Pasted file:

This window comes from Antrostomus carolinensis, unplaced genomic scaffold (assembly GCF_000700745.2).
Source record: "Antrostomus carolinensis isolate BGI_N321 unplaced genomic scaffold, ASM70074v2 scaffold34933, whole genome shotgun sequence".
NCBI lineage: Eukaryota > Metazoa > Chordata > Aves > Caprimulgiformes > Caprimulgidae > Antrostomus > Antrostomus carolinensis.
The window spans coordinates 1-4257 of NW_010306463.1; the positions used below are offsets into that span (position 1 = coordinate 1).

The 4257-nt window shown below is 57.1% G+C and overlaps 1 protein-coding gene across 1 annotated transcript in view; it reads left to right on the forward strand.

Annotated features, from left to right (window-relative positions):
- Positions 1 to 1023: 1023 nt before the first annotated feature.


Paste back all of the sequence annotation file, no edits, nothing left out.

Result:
This window comes from Antrostomus carolinensis, unplaced genomic scaffold (assembly GCF_000700745.2).
Source record: "Antrostomus carolinensis isolate BGI_N321 unplaced genomic scaffold, ASM70074v2 scaffold34933, whole genome shotgun sequence".
NCBI lineage: Eukaryota > Metazoa > Chordata > Aves > Caprimulgiformes > Caprimulgidae > Antrostomus > Antrostomus carolinensis.
The window spans coordinates 1-4257 of NW_010306463.1; the positions used below are offsets into that span (position 1 = coordinate 1).

The 4257-nt window shown below is 57.1% G+C and overlaps 1 protein-coding gene across 1 annotated transcript in view; it reads left to right on the forward strand.

Annotated features, from left to right (window-relative positions):
- Positions 1 to 1023: 1023 nt before the first annotated feature.